The House of Representatives is unlikely to move for the amendment of the Anti-Cybercrime Law, which provides six to 12 years’ jail time for online libel, a House leader said Wednesday.
House deputy Speaker Giorgidi Aggabao of Isabela province made the pronouncement a day after the Supreme Court dismissed all the petitions against the Anti-Cybercrime law which mainly seeks to remove its online libel provision.
The Anti-Cybercrime law provides that a criticism posted on social networking sites can be deemed libelous and send someone to jail for six to 12 years—a penalty one level higher than what is provided for libel under the Revised Penal Code which only metes a maximum four year-long jail sentence.
“I don’t think that Congress will move to repeal it [the online libel provision]. Congress passed the bill because it wanted the law which contained the disputed online libel,” Aggabao, a member of the Nationalist People’s Coalition allied with the Majority coalition in the House of Representatives, said in a text message.
There are at least two pending measures in the House which seeks to repeal online libel: the House Bill 466 of Rep. Antonio Tinio of Alliance of Concerned Teachers party-list and House Bill 3589 by Rep. Ibarra Gutierrez of Akbayan party-list.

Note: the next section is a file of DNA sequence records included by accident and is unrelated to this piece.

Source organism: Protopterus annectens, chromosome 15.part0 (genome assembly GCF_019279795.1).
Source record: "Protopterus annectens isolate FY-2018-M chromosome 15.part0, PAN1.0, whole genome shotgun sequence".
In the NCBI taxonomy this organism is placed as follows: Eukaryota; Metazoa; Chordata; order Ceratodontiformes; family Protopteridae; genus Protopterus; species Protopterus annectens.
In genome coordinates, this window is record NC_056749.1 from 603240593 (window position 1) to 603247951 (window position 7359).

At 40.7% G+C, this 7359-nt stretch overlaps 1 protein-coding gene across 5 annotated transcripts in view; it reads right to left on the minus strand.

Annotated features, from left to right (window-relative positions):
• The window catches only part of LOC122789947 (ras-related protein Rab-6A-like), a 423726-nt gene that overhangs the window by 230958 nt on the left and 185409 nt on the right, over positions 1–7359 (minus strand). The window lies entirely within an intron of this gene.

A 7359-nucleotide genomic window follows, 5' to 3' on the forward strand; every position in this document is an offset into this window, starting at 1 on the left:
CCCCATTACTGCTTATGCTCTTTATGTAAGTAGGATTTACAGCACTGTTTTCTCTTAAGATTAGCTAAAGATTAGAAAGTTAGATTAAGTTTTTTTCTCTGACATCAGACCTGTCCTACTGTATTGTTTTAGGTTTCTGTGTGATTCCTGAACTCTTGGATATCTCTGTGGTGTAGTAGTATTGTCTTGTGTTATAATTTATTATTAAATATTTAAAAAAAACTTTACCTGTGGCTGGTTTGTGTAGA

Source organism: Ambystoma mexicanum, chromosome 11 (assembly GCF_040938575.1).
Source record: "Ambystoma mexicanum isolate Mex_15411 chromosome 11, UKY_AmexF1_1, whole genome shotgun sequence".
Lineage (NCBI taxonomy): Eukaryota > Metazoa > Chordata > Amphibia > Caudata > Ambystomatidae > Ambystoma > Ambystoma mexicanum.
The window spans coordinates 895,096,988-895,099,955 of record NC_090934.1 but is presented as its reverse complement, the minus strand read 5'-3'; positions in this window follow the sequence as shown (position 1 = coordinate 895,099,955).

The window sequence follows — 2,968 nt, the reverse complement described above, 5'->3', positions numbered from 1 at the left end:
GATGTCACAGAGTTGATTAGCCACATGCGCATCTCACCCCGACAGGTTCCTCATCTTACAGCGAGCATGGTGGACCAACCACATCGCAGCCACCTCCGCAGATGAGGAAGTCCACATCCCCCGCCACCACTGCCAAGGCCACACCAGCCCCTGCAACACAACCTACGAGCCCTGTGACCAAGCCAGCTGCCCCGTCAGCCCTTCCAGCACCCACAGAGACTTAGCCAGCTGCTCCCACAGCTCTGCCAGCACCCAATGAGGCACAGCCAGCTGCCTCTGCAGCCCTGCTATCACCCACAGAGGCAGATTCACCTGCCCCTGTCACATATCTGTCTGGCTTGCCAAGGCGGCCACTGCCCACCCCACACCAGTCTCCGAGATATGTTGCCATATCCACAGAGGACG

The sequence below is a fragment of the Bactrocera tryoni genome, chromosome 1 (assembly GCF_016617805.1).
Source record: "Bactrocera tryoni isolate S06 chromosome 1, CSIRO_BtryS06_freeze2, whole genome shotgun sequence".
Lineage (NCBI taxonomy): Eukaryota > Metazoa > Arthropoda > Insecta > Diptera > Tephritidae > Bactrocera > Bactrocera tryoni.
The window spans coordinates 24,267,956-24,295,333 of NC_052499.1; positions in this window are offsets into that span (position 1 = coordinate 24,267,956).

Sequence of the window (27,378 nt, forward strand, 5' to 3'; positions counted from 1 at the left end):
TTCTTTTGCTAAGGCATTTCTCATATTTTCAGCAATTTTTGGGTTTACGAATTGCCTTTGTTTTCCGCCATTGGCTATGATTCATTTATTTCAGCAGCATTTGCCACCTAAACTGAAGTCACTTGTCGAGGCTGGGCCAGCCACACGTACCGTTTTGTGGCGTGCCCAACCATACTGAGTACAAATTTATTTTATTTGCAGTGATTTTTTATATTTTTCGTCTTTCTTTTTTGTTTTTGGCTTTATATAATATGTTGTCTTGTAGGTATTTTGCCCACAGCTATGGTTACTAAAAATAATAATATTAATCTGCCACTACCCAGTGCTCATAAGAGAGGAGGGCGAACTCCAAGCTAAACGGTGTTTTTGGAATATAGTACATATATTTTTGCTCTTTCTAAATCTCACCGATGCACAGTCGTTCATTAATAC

But for neophyte Rep. Terry Ridon of Kabataan party-list, the fight is just getting started.
Similarly, members of the National Union of Journalists of the Philippines (NUJP) condemned in the strongest terms the Supreme Court’s junking of all four motions for reconsideration on the Cybercrime Prevention Law (Republic Act 101075).
“We are appalled at the High Tribunal’s decision as it now appears that this administration cannot digest legitimate dissent,” the NUJP said.
“We choose to remain steadfast in asserting our right to free press, speech, and expression,” it said.
The group called on the public to continue asserting constitutionally guaranteed rights and to fight against what they felt was a railroaded anti-people and undemocratic law.